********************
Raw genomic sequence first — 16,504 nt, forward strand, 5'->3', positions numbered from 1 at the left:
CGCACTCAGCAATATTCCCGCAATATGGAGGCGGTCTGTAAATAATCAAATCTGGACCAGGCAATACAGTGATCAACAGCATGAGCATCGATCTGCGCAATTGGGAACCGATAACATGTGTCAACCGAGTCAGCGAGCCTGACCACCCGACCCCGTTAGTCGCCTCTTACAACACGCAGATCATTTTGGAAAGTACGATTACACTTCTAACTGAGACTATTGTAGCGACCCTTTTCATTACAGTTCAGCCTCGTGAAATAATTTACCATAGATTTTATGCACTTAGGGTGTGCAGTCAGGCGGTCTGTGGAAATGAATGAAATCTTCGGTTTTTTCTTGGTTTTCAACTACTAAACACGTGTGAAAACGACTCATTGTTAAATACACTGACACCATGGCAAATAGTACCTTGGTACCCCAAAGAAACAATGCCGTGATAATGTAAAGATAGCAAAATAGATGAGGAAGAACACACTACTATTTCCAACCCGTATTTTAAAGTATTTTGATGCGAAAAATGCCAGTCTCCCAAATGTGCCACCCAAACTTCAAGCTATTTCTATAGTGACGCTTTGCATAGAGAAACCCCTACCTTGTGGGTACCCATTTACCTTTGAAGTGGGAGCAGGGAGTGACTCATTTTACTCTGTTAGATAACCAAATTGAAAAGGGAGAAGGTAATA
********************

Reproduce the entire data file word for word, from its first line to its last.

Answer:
Raw genomic sequence first — 16,504 nt, forward strand, 5'->3', positions numbered from 1 at the left:
CGCACTCAGCAATATTCCCGCAATATGGAGGCGGTCTGTAAATAATCAAATCTGGACCAGGCAATACAGTGATCAACAGCATGAGCATCGATCTGCGCAATTGGGAACCGATAACATGTGTCAACCGAGTCAGCGAGCCTGACCACCCGACCCCGTTAGTCGCCTCTTACAACACGCAGATCATTTTGGAAAGTACGATTACACTTCTAACTGAGACTATTGTAGCGACCCTTTTCATTACAGTTCAGCCTCGTGAAATAATTTACCATAGATTTTATGCACTTAGGGTGTGCAGTCAGGCGGTCTGTGGAAATGAATGAAATCTTCGGTTTTTTCTTGGTTTTCAACTACTAAACACGTGTGAAAACGACTCATTGTTAAATACACTGACACCATGGCAAATAGTACCTTGGTACCCCAAAGAAACAATGCCGTGATAATGTAAAGATAGCAAAATAGATGAGGAAGAACACACTACTATTTCCAACCCGTATTTTAAAGTATTTTGATGCGAAAAATGCCAGTCTCCCAAATGTGCCACCCAAACTTCAAGCTATTTCTATAGTGACGCTTTGCATAGAGAAACCCCTACCTTGTGGGTACCCATTTACCTTTGAAGTGGGAGCAGGGAGTGACTCATTTTACTCTGTTAGATAACCAAATTGAAAAGGGAGAAGGTAATA